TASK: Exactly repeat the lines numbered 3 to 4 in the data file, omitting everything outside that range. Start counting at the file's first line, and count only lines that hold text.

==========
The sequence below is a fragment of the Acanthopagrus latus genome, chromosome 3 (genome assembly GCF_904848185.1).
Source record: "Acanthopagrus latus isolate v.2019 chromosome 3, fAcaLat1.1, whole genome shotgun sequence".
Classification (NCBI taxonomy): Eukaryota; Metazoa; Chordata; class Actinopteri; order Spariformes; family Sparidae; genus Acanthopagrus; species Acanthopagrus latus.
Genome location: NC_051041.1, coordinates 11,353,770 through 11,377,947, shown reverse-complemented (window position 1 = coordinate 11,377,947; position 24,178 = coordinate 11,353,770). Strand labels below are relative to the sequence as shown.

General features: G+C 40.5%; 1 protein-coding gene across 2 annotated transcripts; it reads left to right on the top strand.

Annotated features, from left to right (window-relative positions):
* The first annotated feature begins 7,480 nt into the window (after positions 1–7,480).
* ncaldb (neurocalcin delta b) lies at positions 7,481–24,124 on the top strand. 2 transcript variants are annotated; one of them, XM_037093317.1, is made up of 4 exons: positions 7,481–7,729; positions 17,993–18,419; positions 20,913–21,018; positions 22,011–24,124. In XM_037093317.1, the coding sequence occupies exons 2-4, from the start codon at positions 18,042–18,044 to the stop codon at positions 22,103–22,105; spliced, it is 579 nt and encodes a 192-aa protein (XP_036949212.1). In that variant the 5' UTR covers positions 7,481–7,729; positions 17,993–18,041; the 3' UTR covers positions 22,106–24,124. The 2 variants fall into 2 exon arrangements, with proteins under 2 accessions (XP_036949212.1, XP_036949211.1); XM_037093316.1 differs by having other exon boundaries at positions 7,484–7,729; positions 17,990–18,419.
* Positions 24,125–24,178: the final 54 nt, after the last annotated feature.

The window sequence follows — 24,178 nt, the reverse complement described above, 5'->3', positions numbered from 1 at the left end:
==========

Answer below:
Classification (NCBI taxonomy): Eukaryota; Metazoa; Chordata; class Actinopteri; order Spariformes; family Sparidae; genus Acanthopagrus; species Acanthopagrus latus.
Genome location: NC_051041.1, coordinates 11,353,770 through 11,377,947, shown reverse-complemented (window position 1 = coordinate 11,377,947; position 24,178 = coordinate 11,353,770). Strand labels below are relative to the sequence as shown.